Legislators Aim to Curb Wage Theft
The stories are all too common. Workers will lay a house foundation or put in long hours in a restaurant – and at the end of the week, they have little or nothing in their wallet to show for it.
Lawyers have a hard time bringing cases, because the laborers may be working illegally. Courts have a hard time prosecuting scofflaw employers, because a boss could make a partial payroll payment to show that he or she intended to pay. But a bill signed into law during this state legislative session gives local law enforcement agencies and lawyers more power to fight wage theft.
Democratic Senator Jose Rodriguez of El Paso wrote Senate Bill 1024. It clarifies that an employer can face penalties for not providing full payment for services. Rodriguez said employees right now hit a brick wall when filing a complaint against an employer and revealing they did get a partial payment.
“That would give the impression to either a prosecutor or to someone that ‘Well, it looks like maybe it’s just a dispute between you and your employer as to how much you are owed in wages,’” Rodriguez said. “That’s a civil matter. That’s not a criminal matter.’”
Rodriguez said his bill makes it clear now that an unpaid employee has a criminal case.
He said the bill hardly got any push back from businesses or lawmakers and organizations concerned with immigration, even though a good chunk of the state’s wage theft cases involve undocumented workers.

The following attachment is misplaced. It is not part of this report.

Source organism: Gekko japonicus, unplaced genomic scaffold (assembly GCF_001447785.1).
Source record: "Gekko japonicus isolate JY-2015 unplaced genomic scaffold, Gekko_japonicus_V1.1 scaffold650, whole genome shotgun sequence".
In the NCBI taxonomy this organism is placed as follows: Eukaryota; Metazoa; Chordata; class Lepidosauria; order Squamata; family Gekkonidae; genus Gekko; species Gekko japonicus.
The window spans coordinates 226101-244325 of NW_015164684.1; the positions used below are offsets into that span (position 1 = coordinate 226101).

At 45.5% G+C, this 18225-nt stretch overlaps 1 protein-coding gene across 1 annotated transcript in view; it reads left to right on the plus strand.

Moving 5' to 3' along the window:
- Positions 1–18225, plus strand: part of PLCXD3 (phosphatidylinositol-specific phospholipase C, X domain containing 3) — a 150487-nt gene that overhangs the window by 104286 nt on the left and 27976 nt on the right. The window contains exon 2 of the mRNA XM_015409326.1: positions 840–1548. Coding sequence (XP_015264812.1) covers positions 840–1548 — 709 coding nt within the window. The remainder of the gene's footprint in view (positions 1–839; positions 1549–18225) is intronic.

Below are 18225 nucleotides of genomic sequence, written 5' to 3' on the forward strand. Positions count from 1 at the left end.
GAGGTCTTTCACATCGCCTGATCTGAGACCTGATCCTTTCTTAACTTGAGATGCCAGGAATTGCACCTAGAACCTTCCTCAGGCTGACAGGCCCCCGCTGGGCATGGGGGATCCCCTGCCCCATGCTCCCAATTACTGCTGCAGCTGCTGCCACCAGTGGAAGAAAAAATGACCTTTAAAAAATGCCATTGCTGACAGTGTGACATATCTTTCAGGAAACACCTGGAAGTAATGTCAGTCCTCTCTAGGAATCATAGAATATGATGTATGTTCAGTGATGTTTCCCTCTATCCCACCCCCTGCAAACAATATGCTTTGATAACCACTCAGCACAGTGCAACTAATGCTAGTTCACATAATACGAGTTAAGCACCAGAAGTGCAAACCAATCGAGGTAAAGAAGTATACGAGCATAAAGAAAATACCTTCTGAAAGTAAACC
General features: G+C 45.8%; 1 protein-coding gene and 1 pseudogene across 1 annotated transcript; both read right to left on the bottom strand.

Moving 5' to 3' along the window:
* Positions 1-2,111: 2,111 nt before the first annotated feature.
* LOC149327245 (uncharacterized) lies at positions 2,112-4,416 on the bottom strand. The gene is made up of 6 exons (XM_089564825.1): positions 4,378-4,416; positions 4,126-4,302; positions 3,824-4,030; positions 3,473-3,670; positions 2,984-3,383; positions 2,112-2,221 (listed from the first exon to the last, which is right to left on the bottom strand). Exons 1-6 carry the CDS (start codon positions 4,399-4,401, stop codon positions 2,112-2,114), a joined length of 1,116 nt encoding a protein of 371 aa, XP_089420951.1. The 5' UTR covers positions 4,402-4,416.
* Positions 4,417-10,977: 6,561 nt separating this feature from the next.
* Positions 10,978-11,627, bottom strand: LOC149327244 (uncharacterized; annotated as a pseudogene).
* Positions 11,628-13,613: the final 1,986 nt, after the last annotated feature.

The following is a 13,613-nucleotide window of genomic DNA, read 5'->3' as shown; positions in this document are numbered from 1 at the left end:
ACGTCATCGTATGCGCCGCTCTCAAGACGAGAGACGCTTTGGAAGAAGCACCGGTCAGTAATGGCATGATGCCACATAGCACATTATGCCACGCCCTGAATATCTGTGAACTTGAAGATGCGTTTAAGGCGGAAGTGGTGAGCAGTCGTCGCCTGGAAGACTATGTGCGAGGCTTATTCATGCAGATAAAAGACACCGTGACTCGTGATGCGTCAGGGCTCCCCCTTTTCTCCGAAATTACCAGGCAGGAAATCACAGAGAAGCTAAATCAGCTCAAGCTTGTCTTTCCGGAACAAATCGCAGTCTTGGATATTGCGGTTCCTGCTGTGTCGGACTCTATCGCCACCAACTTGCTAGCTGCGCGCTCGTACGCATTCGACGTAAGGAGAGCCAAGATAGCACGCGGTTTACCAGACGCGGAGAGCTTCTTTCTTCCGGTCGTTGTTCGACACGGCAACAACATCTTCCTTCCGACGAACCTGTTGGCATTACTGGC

“I don’t know if people will perceive it that way,” Rodriguez said. “It’s not a pro-immigrant piece of legislation. It’s a pro-worker piece of legislation. All workers, whether they’re immigrant or not.”
The Workers Defense Project lobbied to get SB 1024 passed. The organization’s Emily Timm said based on complaints made by workers in the Austin area, $6.7 million in wages are not paid to construction workers each year.
“I think responsible businesses can’t compete with companies that cut costs at the expense of their workers,” Timm said.
The new law goes into effect September 1. But for cities like Austin, it could bring little change. Austin police already investigate reported wage theft cases. At the same time, worker rights’ advocates hope the law will strengthen the investigations and bring stiffer penalties to employers that do not pay up.